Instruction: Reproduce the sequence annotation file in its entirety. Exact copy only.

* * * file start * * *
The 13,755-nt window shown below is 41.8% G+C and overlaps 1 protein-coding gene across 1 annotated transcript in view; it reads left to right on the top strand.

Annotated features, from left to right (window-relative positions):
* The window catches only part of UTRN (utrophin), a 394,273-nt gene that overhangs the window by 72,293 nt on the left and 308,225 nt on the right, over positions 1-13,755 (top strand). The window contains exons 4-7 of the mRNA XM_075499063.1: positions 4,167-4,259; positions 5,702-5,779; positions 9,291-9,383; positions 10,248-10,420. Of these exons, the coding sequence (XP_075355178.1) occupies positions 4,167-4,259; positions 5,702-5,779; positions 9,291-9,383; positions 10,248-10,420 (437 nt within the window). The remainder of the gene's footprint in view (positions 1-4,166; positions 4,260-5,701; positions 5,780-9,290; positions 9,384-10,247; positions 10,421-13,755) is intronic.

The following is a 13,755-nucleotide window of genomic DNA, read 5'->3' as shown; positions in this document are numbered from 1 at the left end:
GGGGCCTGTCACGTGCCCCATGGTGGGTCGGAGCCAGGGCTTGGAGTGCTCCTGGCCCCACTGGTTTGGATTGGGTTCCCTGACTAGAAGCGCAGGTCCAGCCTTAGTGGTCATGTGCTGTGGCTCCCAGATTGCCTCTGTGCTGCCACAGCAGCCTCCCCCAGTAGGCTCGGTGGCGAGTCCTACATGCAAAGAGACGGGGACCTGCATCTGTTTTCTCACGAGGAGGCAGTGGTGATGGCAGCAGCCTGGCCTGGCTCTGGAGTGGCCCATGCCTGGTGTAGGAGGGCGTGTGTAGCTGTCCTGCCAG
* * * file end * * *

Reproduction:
The 13,755-nt window shown below is 41.8% G+C and overlaps 1 protein-coding gene across 1 annotated transcript in view; it reads left to right on the top strand.

Annotated features, from left to right (window-relative positions):
* The window catches only part of UTRN (utrophin), a 394,273-nt gene that overhangs the window by 72,293 nt on the left and 308,225 nt on the right, over positions 1-13,755 (top strand). The window contains exons 4-7 of the mRNA XM_075499063.1: positions 4,167-4,259; positions 5,702-5,779; positions 9,291-9,383; positions 10,248-10,420. Of these exons, the coding sequence (XP_075355178.1) occupies positions 4,167-4,259; positions 5,702-5,779; positions 9,291-9,383; positions 10,248-10,420 (437 nt within the window). The remainder of the gene's footprint in view (positions 1-4,166; positions 4,260-5,701; positions 5,780-9,290; positions 9,384-10,247; positions 10,421-13,755) is intronic.

The following is a 13,755-nucleotide window of genomic DNA, read 5'->3' as shown; positions in this document are numbered from 1 at the left end:
GGGGCCTGTCACGTGCCCCATGGTGGGTCGGAGCCAGGGCTTGGAGTGCTCCTGGCCCCACTGGTTTGGATTGGGTTCCCTGACTAGAAGCGCAGGTCCAGCCTTAGTGGTCATGTGCTGTGGCTCCCAGATTGCCTCTGTGCTGCCACAGCAGCCTCCCCCAGTAGGCTCGGTGGCGAGTCCTACATGCAAAGAGACGGGGACCTGCATCTGTTTTCTCACGAGGAGGCAGTGGTGATGGCAGCAGCCTGGCCTGGCTCTGGAGTGGCCCATGCCTGGTGTAGGAGGGCGTGTGTAGCTGTCCTGCCAG